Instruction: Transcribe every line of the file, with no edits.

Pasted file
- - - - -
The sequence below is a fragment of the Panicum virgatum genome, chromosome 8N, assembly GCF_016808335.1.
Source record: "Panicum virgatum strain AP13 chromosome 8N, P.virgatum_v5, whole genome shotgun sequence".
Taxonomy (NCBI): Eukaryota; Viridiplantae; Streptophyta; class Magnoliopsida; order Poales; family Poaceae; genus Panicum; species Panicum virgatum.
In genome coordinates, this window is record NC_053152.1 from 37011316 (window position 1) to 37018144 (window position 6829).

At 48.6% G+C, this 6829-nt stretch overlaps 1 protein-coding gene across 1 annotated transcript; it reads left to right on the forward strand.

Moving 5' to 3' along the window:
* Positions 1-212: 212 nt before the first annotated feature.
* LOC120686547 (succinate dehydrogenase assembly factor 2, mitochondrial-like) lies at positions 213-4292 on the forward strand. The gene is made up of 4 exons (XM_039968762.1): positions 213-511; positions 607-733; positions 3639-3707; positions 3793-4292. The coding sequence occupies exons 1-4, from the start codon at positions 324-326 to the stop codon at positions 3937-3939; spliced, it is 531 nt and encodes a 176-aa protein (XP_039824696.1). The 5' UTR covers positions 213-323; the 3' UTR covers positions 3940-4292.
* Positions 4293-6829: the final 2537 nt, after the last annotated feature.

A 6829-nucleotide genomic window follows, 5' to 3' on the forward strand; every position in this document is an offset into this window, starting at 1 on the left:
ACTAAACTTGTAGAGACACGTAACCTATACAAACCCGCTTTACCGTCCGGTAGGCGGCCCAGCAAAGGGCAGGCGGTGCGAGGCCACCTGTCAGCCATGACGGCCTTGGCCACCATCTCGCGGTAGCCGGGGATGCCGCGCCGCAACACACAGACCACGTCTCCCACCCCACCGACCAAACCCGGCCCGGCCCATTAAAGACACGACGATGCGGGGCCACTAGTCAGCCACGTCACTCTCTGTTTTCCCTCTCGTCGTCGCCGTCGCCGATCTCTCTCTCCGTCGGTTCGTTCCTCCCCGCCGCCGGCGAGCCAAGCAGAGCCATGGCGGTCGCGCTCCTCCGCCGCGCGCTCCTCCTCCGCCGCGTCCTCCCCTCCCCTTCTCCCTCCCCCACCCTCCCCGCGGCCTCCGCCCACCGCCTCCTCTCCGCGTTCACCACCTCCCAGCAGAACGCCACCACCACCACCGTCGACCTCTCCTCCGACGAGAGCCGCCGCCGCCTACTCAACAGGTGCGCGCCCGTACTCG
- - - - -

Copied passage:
The sequence below is a fragment of the Panicum virgatum genome, chromosome 8N, assembly GCF_016808335.1.
Source record: "Panicum virgatum strain AP13 chromosome 8N, P.virgatum_v5, whole genome shotgun sequence".
Taxonomy (NCBI): Eukaryota; Viridiplantae; Streptophyta; class Magnoliopsida; order Poales; family Poaceae; genus Panicum; species Panicum virgatum.
In genome coordinates, this window is record NC_053152.1 from 37011316 (window position 1) to 37018144 (window position 6829).

At 48.6% G+C, this 6829-nt stretch overlaps 1 protein-coding gene across 1 annotated transcript; it reads left to right on the forward strand.

Moving 5' to 3' along the window:
* Positions 1-212: 212 nt before the first annotated feature.
* LOC120686547 (succinate dehydrogenase assembly factor 2, mitochondrial-like) lies at positions 213-4292 on the forward strand. The gene is made up of 4 exons (XM_039968762.1): positions 213-511; positions 607-733; positions 3639-3707; positions 3793-4292. The coding sequence occupies exons 1-4, from the start codon at positions 324-326 to the stop codon at positions 3937-3939; spliced, it is 531 nt and encodes a 176-aa protein (XP_039824696.1). The 5' UTR covers positions 213-323; the 3' UTR covers positions 3940-4292.
* Positions 4293-6829: the final 2537 nt, after the last annotated feature.

A 6829-nucleotide genomic window follows, 5' to 3' on the forward strand; every position in this document is an offset into this window, starting at 1 on the left:
ACTAAACTTGTAGAGACACGTAACCTATACAAACCCGCTTTACCGTCCGGTAGGCGGCCCAGCAAAGGGCAGGCGGTGCGAGGCCACCTGTCAGCCATGACGGCCTTGGCCACCATCTCGCGGTAGCCGGGGATGCCGCGCCGCAACACACAGACCACGTCTCCCACCCCACCGACCAAACCCGGCCCGGCCCATTAAAGACACGACGATGCGGGGCCACTAGTCAGCCACGTCACTCTCTGTTTTCCCTCTCGTCGTCGCCGTCGCCGATCTCTCTCTCCGTCGGTTCGTTCCTCCCCGCCGCCGGCGAGCCAAGCAGAGCCATGGCGGTCGCGCTCCTCCGCCGCGCGCTCCTCCTCCGCCGCGTCCTCCCCTCCCCTTCTCCCTCCCCCACCCTCCCCGCGGCCTCCGCCCACCGCCTCCTCTCCGCGTTCACCACCTCCCAGCAGAACGCCACCACCACCACCGTCGACCTCTCCTCCGACGAGAGCCGCCGCCGCCTACTCAACAGGTGCGCGCCCGTACTCG